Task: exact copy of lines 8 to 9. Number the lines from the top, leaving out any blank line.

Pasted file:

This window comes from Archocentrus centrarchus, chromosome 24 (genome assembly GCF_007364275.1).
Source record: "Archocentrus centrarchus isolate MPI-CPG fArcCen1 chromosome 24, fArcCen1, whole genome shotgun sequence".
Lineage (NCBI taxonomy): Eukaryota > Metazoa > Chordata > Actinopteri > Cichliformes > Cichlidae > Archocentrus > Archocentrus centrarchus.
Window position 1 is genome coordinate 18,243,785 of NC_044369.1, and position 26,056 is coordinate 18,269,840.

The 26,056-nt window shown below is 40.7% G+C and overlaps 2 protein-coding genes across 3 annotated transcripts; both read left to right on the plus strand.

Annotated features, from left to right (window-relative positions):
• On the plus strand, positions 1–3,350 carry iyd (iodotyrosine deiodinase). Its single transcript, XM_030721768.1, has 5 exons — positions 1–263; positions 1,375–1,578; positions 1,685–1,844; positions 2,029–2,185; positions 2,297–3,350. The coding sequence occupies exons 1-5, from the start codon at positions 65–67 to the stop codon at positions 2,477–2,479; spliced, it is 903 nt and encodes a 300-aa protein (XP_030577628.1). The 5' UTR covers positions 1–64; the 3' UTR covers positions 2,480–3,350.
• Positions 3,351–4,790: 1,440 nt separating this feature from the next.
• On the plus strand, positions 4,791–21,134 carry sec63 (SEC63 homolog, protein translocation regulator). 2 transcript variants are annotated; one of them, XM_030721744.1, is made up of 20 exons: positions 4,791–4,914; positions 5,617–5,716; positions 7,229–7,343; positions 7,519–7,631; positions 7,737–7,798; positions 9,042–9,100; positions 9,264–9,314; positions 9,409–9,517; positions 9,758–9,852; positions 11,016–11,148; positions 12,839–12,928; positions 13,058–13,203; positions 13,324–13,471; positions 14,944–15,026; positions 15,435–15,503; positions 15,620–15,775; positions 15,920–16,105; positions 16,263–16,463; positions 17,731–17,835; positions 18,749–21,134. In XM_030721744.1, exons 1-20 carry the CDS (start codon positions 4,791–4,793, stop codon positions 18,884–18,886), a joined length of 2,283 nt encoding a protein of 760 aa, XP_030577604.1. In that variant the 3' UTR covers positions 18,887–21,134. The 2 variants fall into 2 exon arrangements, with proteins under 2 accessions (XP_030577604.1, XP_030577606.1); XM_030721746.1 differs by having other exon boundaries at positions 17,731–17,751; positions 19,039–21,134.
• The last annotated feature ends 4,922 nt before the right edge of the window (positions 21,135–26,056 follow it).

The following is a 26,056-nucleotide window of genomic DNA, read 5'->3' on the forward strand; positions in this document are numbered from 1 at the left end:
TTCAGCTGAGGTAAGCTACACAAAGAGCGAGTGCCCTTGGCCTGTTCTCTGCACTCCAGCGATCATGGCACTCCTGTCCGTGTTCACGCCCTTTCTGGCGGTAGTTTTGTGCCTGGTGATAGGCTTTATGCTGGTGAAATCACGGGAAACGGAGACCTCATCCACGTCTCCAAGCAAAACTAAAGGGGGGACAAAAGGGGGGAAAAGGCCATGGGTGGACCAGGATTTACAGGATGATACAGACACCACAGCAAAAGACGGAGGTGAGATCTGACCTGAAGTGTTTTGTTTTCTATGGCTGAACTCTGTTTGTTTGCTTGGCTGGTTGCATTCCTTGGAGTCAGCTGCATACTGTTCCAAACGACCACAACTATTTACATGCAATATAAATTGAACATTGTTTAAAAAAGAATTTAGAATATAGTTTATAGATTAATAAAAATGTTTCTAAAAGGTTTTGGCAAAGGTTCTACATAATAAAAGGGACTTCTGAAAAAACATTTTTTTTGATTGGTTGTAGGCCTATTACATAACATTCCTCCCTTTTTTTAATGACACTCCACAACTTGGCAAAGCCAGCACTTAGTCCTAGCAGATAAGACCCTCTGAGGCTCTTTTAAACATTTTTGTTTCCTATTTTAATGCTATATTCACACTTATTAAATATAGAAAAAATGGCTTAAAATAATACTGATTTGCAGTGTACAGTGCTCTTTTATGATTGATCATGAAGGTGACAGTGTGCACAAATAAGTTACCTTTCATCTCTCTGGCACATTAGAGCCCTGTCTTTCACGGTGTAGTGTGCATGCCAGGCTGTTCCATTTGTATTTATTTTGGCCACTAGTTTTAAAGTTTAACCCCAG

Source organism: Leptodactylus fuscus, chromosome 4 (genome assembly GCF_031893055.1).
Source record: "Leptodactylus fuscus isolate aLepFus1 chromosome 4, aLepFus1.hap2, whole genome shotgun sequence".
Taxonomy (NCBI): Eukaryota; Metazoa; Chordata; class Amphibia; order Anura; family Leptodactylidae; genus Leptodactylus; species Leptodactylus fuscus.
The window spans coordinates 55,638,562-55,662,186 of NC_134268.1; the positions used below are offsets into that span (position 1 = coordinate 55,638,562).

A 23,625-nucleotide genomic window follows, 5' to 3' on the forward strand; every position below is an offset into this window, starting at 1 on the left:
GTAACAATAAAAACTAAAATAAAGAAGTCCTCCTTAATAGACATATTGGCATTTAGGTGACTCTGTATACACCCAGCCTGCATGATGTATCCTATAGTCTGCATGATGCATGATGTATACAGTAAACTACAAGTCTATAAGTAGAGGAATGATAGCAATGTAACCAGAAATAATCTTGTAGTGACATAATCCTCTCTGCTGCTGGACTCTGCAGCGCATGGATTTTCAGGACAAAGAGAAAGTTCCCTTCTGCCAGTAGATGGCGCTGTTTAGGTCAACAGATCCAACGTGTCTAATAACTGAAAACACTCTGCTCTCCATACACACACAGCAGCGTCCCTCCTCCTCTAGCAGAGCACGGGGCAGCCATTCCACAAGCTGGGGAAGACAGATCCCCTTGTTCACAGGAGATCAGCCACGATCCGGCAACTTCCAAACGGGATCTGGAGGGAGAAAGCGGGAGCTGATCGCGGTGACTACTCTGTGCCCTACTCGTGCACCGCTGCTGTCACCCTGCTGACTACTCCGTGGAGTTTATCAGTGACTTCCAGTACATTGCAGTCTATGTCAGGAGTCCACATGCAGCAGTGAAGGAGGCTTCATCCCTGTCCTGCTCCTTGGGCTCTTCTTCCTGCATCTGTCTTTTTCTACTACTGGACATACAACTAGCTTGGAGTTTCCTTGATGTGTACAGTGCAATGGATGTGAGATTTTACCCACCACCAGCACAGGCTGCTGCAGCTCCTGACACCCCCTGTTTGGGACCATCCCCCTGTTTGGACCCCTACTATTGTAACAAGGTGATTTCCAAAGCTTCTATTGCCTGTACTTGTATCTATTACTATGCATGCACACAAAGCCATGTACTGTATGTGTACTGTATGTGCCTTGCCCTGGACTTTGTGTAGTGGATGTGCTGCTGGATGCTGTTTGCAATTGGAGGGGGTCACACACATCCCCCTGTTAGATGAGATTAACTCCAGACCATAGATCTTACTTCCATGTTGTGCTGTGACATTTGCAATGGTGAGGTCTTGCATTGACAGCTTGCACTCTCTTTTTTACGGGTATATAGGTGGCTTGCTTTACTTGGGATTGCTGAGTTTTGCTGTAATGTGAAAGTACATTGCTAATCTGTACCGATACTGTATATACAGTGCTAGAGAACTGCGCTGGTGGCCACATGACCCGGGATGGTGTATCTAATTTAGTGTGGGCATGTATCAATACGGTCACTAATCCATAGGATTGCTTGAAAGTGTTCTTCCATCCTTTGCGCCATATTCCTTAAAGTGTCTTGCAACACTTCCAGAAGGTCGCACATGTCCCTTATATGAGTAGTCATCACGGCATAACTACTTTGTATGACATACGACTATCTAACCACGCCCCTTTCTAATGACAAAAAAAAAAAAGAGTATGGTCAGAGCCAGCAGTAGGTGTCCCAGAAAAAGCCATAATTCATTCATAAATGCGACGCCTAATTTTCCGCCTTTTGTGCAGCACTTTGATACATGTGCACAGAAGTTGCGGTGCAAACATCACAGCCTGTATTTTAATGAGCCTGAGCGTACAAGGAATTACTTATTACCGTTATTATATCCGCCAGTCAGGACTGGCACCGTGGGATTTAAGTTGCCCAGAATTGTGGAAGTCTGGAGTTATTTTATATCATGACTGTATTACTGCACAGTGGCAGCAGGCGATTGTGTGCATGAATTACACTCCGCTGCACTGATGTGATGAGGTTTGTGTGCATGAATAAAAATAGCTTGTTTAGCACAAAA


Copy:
• Positions 3,351–4,790: 1,440 nt separating this feature from the next.
• On the plus strand, positions 4,791–21,134 carry sec63 (SEC63 homolog, protein translocation regulator). 2 transcript variants are annotated; one of them, XM_030721744.1, is made up of 20 exons: positions 4,791–4,914; positions 5,617–5,716; positions 7,229–7,343; positions 7,519–7,631; positions 7,737–7,798; positions 9,042–9,100; positions 9,264–9,314; positions 9,409–9,517; positions 9,758–9,852; positions 11,016–11,148; positions 12,839–12,928; positions 13,058–13,203; positions 13,324–13,471; positions 14,944–15,026; positions 15,435–15,503; positions 15,620–15,775; positions 15,920–16,105; positions 16,263–16,463; positions 17,731–17,835; positions 18,749–21,134. In XM_030721744.1, exons 1-20 carry the CDS (start codon positions 4,791–4,793, stop codon positions 18,884–18,886), a joined length of 2,283 nt encoding a protein of 760 aa, XP_030577604.1. In that variant the 3' UTR covers positions 18,887–21,134. The 2 variants fall into 2 exon arrangements, with proteins under 2 accessions (XP_030577604.1, XP_030577606.1); XM_030721746.1 differs by having other exon boundaries at positions 17,731–17,751; positions 19,039–21,134.